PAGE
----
Over Mother's Day weekend, my family travelled to Beaufort, SC - recently named America's Happiest Seaside Town by Coastal Living magazine. I was magnetically pulled into a wonderful little bookshop, where my daughter Morgan quickly found a large, hefty volume to put in my hands: A TREASURY OF ILLUSTRATED CHILDREN'S BOOKS - Early Nineteenth-Century Classics from the Osborne Collection by Leonard de Vries (Abbeville Press, 1989). Despite its equally hefty price tag, I didn't protest too much when the family suggested it as a Mother's Day present. In fact, I ventured to ask the proprietor for a Mother's Day discount, and he even obliged! Very kind.
I'm quite the sucker for these volumes chronicling early children's literature. (I posted about that on my art blog earlier this year, here, after Tabatha's gracious gift along these lines during our December poetry/gift swap.)
Here are the opening sentences from the jacket flap:
This beguiling volume reproduces thirty-two of the most enchanting English children's books, dating from 1805 to 1826. That brief period - sandwiched between the harsh didacticism of earlier centuries and the refined moralizing of the Victorian era - witnessed the first flowering of children's books meant to delight and amuse rather than simply to instruct.
Because Liz Steinglass inspired a limerick-laced spring over here, I was particularly delighted to discover two collections in this volume. From p. 223:
...Today the name most commonly associated with the limerick is that of Edward Lear (1812-1888), whose Book of Nonsense (1846) has inspired many imitations. But the limerick came into being at least two decades before Lear's famous book, and one of the earliest appearances of this delightful verse form is The History of Sixteen Wonderful Old Women, published by Harris and Son in 1820. ...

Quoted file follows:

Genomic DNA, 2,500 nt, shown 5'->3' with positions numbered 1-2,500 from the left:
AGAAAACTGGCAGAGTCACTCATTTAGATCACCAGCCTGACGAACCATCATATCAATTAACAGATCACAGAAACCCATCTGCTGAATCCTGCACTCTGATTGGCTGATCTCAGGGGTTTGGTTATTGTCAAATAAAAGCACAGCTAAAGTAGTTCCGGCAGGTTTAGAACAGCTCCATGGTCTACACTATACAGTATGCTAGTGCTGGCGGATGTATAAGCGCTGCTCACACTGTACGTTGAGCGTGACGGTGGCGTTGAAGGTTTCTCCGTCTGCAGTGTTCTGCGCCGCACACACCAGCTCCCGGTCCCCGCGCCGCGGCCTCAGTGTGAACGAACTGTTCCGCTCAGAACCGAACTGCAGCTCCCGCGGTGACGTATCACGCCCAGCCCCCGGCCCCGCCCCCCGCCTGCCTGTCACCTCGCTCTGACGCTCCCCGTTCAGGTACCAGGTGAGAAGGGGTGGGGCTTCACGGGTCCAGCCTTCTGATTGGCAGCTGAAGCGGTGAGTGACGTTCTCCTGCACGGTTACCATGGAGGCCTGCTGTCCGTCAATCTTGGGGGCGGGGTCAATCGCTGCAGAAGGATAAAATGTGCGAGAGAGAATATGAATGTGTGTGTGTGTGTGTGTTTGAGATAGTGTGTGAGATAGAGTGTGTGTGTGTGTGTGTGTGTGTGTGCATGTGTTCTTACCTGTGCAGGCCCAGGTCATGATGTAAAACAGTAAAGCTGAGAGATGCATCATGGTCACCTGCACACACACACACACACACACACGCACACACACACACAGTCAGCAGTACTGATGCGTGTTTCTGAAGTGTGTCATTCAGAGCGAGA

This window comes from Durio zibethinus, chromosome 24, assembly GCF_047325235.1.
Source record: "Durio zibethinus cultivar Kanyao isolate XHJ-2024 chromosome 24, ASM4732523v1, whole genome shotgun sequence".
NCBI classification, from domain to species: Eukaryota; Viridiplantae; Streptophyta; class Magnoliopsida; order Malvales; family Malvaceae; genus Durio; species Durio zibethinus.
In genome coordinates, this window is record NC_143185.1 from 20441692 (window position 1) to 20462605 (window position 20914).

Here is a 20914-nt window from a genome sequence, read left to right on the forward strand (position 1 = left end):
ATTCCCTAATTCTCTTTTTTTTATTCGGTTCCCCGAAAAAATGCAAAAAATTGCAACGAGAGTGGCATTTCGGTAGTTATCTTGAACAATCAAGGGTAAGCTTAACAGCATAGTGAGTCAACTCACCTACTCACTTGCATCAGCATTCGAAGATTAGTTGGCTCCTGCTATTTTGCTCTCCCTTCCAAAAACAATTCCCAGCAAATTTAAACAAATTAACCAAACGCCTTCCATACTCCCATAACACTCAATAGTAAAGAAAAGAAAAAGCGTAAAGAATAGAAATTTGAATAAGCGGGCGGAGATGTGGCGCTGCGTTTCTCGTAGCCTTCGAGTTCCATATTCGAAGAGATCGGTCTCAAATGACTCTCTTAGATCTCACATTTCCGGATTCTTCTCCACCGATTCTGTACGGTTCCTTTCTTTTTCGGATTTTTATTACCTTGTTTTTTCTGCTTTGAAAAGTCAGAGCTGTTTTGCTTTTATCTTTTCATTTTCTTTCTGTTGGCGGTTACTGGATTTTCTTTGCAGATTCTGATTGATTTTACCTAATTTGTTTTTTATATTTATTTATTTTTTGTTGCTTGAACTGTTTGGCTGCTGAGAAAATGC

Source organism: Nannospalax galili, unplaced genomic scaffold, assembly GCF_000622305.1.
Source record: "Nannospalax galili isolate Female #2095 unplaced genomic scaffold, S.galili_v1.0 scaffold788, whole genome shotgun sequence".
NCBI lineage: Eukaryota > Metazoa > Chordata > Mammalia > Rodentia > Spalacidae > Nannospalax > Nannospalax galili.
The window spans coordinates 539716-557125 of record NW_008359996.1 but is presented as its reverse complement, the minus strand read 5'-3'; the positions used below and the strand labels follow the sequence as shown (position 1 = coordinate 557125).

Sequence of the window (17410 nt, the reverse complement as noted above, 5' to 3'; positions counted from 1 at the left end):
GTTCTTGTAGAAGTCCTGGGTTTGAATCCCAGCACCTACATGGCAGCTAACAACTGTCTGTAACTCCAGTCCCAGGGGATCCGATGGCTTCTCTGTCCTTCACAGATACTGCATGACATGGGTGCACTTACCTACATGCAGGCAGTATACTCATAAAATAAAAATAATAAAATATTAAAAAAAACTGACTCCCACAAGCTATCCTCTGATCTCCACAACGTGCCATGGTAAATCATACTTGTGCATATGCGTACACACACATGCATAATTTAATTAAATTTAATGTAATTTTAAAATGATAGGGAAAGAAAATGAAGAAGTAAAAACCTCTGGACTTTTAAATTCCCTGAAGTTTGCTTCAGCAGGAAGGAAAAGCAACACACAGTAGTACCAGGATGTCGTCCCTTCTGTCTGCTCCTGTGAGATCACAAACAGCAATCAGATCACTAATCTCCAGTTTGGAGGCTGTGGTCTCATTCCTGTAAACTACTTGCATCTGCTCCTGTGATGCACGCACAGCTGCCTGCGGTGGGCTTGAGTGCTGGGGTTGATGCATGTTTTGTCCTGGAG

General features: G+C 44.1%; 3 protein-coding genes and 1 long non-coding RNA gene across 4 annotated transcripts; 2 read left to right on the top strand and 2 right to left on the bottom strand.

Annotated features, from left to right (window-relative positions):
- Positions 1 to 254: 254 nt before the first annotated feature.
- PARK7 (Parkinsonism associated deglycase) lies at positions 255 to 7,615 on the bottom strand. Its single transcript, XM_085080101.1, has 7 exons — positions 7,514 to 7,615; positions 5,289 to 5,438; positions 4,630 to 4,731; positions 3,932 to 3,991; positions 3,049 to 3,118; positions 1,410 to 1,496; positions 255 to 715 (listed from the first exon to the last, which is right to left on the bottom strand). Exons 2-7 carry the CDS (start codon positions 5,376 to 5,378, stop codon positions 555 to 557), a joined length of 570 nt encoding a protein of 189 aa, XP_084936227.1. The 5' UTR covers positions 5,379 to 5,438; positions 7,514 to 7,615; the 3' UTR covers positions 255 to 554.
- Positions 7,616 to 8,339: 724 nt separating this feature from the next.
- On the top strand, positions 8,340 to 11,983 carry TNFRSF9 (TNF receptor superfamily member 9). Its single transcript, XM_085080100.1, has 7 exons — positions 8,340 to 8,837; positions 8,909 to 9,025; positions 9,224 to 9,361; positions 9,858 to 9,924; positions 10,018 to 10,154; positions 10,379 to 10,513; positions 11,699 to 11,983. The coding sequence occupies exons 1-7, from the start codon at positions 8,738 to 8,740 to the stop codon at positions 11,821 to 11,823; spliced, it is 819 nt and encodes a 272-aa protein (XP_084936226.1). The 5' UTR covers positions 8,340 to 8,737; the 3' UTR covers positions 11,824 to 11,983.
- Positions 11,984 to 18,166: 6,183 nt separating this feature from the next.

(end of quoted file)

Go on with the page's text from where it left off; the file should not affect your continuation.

Here are a couple of examples:
There was an Old Woman at Glos'ter,
Whose Parrot two Guineas it cost her,
But his tongue never ceasing,
Was vastly displeasing;
To the talkative Woman of Glos'ter.
There lived an Old Woman at Lynn,
Whose Nose very near touched her chin.
You may well suppose,
She had plenty of Beaux:
This charming Old Woman of Lynn.
And here's one from "Anecdotes and Adventures of Fifteen Gentlemen." The final word is not printed in the reproduction, so I'm relying on my own poetic license for it - kind of like the limerick challenge on "Wait, Wait Don't Tell Me" on NPR.
An old gentleman living at Harwich
At ninety was thinking of marriage
In came his grandson
Who was just twenty-one,
and went off with the bride in his carriage.
(I'm assuming it was carriage!)
Today's poetic fare was light, though our hearts are heavy for those in Oklahoma this week. Continued thoughts and prayers for all affected by the tornadoes and other recent tragedies across our country.
For all kinds of poetry today, please visit Alphabet Soup, where our wonderful Jama is serving up the Roundup and some mango-laden poetry and bread! Here, take a napkin before you go - it's really juicy....